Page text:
• “Politics is uma Coisinha de Mulher (a Woman’s Thing): Black Women’s Leadership in Neighborhood Movements in Brazil” in Latin American Social Movements in the Twenty-First Century: Resistance, Power, and Democracy, Richard Stahler-Sholk, Harry E. Vanden, and Glen David Kuecker, eds., (Rowman & Littlefield Publishers, 2008), pp. 197-211.
  • “Por uma pedagogia feminista negra no Brasil:  O aprendizado das mulheres negras em movimentos comunitários [Toward a Black Feminist Pedagogy in Brazil:  Black Women’s Knowledge in Community Movements]” in Maria Lúcia Rodrigues Muller, Lea Pinheiro Paixão, eds., Educação, diferenças e desigualdades, 1st Edition.  Cuiabá, Brazil:  EdUFMT (2006), pp. 161-184 (In Portuguese).

Working papers:

  • “‘Margin of the Margins’ in Brazil:  Black Women Confront the Racial Logic of Spatial Exclusion,” Inaugural Working Papers Series, Center for Urban and Global Studies at Trinity College, Volume 1, Number 5 (2009).

Book reviews:

  • (Invited) Polly Wilding, Negotiating Boundaries: Gender, Violence and Transformation in Brazil, Gender and Development: A Journal of Policy and Practice (forthcoming, 2013).
  • Anne Enke, Transfeminist perspectives in and beyond transgender and gender studies (2012); A. Kim Clark, Gender, State, and Medicine in Highland Ecuador: Modernizing Women, Modernizing the State, 1895-1950 (2013).
  • Deborah A. Thomas, Exceptional Violence:  Embodied Citizenship in Transnational Jamaica, Journal of Latin American and Caribbean Anthropology, Pp. xiii, 370-373.
  • Pablo Vila and Pablo Semán, Troubling Gender:  Youth and Cumbia in Argentina’s Music Scene (Choice Review, March 2012).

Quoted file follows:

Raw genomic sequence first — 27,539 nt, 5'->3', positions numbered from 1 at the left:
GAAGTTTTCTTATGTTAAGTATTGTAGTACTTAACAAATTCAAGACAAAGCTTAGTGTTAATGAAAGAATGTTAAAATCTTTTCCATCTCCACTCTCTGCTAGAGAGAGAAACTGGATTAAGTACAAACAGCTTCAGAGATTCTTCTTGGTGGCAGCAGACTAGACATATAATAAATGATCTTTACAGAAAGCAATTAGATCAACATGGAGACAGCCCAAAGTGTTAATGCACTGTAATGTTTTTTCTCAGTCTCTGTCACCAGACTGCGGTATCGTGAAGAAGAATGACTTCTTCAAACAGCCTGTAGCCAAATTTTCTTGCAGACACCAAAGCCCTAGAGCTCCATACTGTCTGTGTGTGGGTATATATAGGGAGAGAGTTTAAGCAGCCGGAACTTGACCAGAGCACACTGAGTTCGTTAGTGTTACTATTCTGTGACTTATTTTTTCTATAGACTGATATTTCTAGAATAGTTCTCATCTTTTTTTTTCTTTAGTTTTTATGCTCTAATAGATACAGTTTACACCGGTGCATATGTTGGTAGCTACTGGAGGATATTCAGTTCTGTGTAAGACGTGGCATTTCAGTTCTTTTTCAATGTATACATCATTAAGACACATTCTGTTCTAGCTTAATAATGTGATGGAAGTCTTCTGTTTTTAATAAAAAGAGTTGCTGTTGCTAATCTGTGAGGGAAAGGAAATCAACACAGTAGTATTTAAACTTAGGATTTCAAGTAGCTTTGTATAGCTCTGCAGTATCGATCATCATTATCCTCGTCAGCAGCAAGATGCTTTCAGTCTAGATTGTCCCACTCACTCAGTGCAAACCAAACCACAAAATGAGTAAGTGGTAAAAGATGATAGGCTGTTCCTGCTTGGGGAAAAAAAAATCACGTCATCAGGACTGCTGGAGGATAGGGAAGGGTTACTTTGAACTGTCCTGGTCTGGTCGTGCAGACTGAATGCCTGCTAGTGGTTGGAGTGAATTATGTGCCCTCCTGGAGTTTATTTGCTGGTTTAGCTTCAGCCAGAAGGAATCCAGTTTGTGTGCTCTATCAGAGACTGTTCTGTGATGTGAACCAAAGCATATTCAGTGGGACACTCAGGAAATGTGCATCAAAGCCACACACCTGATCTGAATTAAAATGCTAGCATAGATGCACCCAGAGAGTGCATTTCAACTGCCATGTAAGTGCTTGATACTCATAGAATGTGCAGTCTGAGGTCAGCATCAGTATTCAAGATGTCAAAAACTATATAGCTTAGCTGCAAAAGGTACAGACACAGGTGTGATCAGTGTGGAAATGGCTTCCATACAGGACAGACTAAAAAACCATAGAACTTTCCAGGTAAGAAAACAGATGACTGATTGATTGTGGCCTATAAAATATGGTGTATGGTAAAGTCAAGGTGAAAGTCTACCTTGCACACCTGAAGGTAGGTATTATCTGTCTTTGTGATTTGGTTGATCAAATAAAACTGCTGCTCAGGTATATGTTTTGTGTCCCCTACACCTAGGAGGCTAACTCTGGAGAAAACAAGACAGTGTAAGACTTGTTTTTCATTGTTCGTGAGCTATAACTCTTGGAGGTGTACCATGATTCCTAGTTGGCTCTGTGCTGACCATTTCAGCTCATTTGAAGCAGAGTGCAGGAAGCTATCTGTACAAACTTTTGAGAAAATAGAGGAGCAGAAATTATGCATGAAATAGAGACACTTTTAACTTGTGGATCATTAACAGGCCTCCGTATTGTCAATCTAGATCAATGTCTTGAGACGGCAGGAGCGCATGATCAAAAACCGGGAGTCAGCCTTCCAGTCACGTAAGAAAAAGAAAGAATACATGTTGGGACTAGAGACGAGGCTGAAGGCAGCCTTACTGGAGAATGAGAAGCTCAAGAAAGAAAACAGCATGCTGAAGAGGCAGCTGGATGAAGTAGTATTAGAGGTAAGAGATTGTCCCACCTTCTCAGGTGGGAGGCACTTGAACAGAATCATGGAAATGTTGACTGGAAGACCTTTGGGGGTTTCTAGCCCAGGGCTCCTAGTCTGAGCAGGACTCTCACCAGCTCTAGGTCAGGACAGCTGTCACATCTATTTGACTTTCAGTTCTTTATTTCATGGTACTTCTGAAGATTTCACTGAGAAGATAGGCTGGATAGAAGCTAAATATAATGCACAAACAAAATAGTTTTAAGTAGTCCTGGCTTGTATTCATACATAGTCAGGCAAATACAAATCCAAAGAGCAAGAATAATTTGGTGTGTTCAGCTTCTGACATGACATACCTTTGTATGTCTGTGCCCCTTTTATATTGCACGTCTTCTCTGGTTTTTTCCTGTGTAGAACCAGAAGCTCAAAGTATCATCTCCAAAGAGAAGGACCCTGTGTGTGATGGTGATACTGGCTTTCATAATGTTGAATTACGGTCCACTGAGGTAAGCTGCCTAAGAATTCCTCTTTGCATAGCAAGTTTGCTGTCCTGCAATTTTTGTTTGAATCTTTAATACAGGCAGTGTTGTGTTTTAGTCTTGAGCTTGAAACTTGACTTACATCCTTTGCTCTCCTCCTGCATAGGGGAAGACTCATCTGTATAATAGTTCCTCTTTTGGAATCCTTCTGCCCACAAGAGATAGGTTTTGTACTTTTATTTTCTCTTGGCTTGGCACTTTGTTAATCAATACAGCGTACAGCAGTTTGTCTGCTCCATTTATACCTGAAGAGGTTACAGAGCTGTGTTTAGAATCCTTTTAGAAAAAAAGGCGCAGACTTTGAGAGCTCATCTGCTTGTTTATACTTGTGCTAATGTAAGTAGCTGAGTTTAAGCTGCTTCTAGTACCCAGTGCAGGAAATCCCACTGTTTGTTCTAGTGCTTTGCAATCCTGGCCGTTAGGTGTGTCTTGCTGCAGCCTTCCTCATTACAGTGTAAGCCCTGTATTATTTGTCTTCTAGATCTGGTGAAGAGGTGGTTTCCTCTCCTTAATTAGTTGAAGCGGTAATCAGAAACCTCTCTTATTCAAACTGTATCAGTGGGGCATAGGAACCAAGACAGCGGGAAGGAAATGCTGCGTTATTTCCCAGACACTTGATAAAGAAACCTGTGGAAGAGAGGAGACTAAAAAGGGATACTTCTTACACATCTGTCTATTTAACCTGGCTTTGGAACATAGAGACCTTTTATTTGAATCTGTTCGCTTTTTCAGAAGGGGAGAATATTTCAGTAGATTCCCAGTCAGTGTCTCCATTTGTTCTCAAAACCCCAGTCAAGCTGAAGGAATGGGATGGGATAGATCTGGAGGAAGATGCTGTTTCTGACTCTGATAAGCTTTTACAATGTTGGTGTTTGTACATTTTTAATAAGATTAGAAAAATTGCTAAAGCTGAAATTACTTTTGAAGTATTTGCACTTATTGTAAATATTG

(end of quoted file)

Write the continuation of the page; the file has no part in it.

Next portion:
• (Invited) Frank Guridy, Forging Diaspora: Afro-Cubans and African-Americans in a World of Empire and Jim Crow, Chapel Hill:  University of North Carolina Press, The Americas:  A Quarterly Review of Inter-American Cultural History, Vol. 68. No. 2 (2011).  
  • (Invited) Carole Boyce-Davies, Left of Karl Marx:  The Political Life of Black Communist Claudia Jones in International Feminist Journal of Politics, Vol. 12, No’s 3& 4 (2010), pp. 522-523.
  • (Invited) Michael A. Gomez, Diasporic Africa: A Reader in The Black Scholar (2008).
  • Kia Lilly Caldwell, Negras in Brazil:  Re-envisioning Black Women, Citizenship, and the Politics of Identity in Journal of Latin American Anthropology, Vol. 12, No. 2 (2007), pp. 526-529.
  • (Invited) Patricia Hill Collins, Black Sexual Politics:  African Americans, Gender, and the New Racism in Cultural Analysis, Vol. 5 (2006), pp. R1-R3.

Photographs:

  • “Silêncio.”  In Ìrohìn, N˚ 23 (2008).

Poems:

  • “Fale aí, preta!”  In Ìrohìn, N˚ 23 (2008).

Art Exhibits:

  • Five photographs featured in exhibit organized by Art for Change entitled “¡Negros!  A Cultural Introspection into the Afro-Latino Diaspora” in Carlitos Café & Galeria, New York City, New York (2006).

Courses Taught

  • Africana Studies and Interdisciplinarity
  • Race, Rights and Rebellion
  • Narrating the Radical Self
  • Black Women’s Political Autobiography
  • Race, Gender and Urban Politics
  • Racial and Gender Politics in Contemporary Brazil
  • Theorizing the Black Diaspora